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WHALE RIDER

WHALE RIDER ($27) is a simple, moving and very beautiful film. Based upon the book by Witi Ihimaera, WHALE RIDER tells a very universal story of traditional beliefs coming into conflict with the modern world. Set in Maori village in New Zealand, WHALE RIDER tells of what happens when a next generation chief dies at birth and is survived by his twin sister Pai. Twelve years pass and Pai (beautifully played by newcomer and Academy Award nominee Keisha Castle-Hughes) is loved, but not totally accepted by her traditionalist grandfather Koro (Rawiri Paratene), who still yearns for his estranged firstborn son to produce another male heir to take the leadership of their people.

However, when Koro finally realizes that his greatest wish will never be fulfilled, he begins training the young firstborn males of the village in an effort to find a successor. Although the virtue of her sex denies Pai what would otherwise be her birthright, she seeks to learn the ancient ways of her people, which only serves to drive a wedge between her and her stubborn old grandfather, who feels that it is inappropriate for a girl to undertake the training of a warrior. Their relationship is further strained when Pai begins show signs that she may be indeed the person best suited to fulfill destiny. The cast of WHALE RIDER also features Vicky Haughton, Cliff Curtis, Grant Roa, and Mana Taumaunu.

Columbia TriStar Home Entertainment has made WHALE RIDER available on DVD in a 2.35:1 widescreen presentation that has been enhanced for playback on 16:9 displays. WHALE RIDER is a beautifully photographed independent movie that really shows off the visual splendor of the New Zealand locations. The image is generally quite sharp and nicely defined. There is some softness here and there, with available lighting dictating how good an individual sequence will look. Colors tend to be quite vibrant, with bright sunlit scenes displaying some of the most fully saturated hues. Blacks are accurate, whites are crisp and contrast is very smooth. There is very little appreciable grain and the film elements used for the transfer are very clean. Digital compression artifacts are always well concealed.

WHALE RIDER features a fine sounding Dolby Digital 5.1 channel soundtrack. The mix tends to be rather simple, since this is a dialogue driven independent movie. As such, the mix favors the forward soundstage. Sound effects are never too intricate, but are fairly well deployed. The surround channels primarily add atmosphere and ambient sounds, as well as musical fill to Lisa Gerrardís haunting score. Speaking of the score, it is rendered on the DVD with wonderful fidelity. I didnít have any trouble understanding the English dialogue, even though some of the New Zealand accents get a bit thick. An English Dolby Surround track is also provided on the DVD, as are English and Spanish subtitles.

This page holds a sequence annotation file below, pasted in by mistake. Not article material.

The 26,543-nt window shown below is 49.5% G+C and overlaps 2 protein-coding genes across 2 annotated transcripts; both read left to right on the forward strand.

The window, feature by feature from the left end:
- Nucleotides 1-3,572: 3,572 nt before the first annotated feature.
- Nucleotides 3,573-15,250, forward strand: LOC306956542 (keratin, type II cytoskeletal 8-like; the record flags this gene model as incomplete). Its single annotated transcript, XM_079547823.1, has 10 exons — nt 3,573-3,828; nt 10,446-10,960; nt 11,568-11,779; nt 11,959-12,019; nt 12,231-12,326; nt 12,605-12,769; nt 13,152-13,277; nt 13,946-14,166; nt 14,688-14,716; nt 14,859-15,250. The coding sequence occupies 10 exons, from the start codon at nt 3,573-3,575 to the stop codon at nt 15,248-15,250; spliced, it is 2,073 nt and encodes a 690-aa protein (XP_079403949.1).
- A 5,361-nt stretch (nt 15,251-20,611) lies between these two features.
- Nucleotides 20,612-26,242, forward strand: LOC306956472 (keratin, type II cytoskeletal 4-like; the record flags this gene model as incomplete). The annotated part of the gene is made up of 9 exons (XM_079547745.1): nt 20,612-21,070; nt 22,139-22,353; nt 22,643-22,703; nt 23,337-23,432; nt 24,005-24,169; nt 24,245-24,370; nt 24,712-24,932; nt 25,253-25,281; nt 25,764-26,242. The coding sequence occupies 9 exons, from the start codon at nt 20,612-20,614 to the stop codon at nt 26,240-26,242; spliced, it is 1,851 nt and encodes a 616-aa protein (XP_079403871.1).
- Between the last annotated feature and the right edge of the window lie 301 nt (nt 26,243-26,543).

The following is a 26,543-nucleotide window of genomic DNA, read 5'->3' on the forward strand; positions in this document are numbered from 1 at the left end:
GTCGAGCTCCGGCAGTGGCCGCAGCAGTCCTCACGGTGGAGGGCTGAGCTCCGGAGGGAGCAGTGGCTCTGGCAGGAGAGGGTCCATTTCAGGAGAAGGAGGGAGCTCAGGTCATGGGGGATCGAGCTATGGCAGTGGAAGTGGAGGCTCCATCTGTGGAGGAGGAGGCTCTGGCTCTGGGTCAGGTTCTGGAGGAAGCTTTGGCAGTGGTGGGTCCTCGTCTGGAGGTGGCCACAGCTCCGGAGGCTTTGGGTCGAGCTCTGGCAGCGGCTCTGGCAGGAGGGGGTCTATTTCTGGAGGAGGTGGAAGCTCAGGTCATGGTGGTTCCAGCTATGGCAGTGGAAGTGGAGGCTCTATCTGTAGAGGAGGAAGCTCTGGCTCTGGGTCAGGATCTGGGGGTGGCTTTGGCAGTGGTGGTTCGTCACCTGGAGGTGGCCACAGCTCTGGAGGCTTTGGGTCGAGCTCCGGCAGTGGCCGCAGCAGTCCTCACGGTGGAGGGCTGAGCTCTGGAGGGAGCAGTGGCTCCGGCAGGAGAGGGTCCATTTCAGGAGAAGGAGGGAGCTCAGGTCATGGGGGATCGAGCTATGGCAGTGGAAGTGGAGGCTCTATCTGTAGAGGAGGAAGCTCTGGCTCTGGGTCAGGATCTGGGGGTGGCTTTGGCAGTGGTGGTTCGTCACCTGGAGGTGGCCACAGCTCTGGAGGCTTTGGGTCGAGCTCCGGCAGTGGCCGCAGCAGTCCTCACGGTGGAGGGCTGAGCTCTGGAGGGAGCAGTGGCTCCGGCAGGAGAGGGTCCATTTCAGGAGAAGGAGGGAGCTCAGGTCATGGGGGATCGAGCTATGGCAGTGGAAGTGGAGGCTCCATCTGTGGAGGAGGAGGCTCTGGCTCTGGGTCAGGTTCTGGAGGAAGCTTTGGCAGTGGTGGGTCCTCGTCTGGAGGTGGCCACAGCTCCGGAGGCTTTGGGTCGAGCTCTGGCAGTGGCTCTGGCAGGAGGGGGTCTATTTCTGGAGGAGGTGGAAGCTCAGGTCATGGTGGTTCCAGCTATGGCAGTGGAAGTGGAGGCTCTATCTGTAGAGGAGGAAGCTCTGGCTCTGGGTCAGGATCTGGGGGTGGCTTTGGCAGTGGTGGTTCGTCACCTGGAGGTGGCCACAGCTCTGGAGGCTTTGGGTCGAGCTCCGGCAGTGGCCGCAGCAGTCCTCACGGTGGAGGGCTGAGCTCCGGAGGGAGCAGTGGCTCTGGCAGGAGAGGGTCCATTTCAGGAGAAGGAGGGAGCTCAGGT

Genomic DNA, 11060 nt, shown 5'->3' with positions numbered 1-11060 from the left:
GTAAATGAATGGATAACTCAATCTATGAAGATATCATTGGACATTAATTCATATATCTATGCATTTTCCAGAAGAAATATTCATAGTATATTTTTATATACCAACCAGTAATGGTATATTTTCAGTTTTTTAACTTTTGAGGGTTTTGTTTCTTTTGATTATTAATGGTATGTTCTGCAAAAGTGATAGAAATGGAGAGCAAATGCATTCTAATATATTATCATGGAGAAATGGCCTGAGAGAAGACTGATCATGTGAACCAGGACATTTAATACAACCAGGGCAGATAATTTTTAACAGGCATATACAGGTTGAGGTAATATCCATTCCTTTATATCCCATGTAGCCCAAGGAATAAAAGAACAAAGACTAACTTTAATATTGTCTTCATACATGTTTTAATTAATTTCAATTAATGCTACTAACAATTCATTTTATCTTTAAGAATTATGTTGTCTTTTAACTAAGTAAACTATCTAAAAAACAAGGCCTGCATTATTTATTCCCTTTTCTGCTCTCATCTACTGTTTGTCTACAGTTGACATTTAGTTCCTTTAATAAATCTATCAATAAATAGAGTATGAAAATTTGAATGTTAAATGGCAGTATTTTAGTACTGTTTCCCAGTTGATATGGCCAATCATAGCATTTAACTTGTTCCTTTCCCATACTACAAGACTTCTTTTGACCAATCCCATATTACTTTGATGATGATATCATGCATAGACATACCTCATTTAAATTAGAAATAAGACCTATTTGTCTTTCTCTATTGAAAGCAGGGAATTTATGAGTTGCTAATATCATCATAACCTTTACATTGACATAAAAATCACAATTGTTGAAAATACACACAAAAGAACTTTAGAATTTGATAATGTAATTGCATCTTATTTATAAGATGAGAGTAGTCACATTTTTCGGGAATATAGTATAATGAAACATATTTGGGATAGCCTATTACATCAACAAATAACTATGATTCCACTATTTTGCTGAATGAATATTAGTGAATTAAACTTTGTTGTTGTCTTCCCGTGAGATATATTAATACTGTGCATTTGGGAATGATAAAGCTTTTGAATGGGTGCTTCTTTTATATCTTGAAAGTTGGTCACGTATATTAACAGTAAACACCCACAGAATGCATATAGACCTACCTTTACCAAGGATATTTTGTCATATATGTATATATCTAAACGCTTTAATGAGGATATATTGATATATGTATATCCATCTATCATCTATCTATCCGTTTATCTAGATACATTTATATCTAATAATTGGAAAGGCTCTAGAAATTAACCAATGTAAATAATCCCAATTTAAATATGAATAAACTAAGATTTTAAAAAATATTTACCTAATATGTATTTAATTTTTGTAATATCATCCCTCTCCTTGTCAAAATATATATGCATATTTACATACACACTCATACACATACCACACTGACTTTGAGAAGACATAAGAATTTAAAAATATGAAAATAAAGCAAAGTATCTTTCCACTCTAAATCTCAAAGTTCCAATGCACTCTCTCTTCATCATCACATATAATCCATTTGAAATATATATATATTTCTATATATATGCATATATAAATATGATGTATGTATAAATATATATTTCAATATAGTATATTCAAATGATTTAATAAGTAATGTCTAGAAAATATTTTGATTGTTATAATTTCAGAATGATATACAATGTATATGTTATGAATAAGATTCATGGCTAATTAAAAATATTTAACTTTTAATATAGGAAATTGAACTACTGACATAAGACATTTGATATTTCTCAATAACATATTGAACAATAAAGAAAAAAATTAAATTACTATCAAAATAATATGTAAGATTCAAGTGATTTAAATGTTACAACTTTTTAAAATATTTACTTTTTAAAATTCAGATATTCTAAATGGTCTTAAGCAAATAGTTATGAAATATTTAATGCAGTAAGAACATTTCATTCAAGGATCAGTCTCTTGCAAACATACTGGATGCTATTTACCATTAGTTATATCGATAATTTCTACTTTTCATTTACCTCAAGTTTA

Full motion video, animation and sound serve to enhance the DVD's interactive menus. Through the menus, one has access to standard scene selection and set up features, as well as the enjoyable supplemental materials contained on the disc. Director Niki Caro is on hand for a running audio commentary, which not only looks at the making of the film- it also offers more insight in the Maori culture. There are eight deleted scenes provided with optional directorís comments, where we learn most of the material was eliminated for pacing purposes. Behind The Scenes Of Whale Rider is a nearly thirty-minute featurette that includes interviews with cast & crew, which shed light on how the project came together. While a bit fluffy in places, the program has more substance than what one will find in a similar featurette for a mainstream Hollywood production. Te Waka: Building The Canoe runs eleven minutes and looks at the creation of one of the filmís central props. Whale Rider: The Soundtrack is a bit of promotion, but offers up several complete cues from Lisa Gerrardís marvelous score. Closing out the supplements is an Art And Photo Gallery, plus a theatrical trailer and five TV spots.

As I stated above, WHALE RIDER is a simple, beautiful and moving film. Columbia TriStar has done a fine job with the DVD, offing a solid presentation and interesting supplements. If you havenít had the opportunity to experience WHALE RIDER (or Keisha Castle-Hughes captivating performance) yet, you canít go wrong with the DVD.

 

WHALE RIDER 


Whale Rider (2003)

ENHANCED FOR 16:9 TELEVISIONS 


DVD reviews are Copyright © 2004 THE CINEMA LASER and may not be copied or reprinted without the written consent of the publisher.
THE CINEMA LASER is written, edited and published by Derek M. Germano.


 

 

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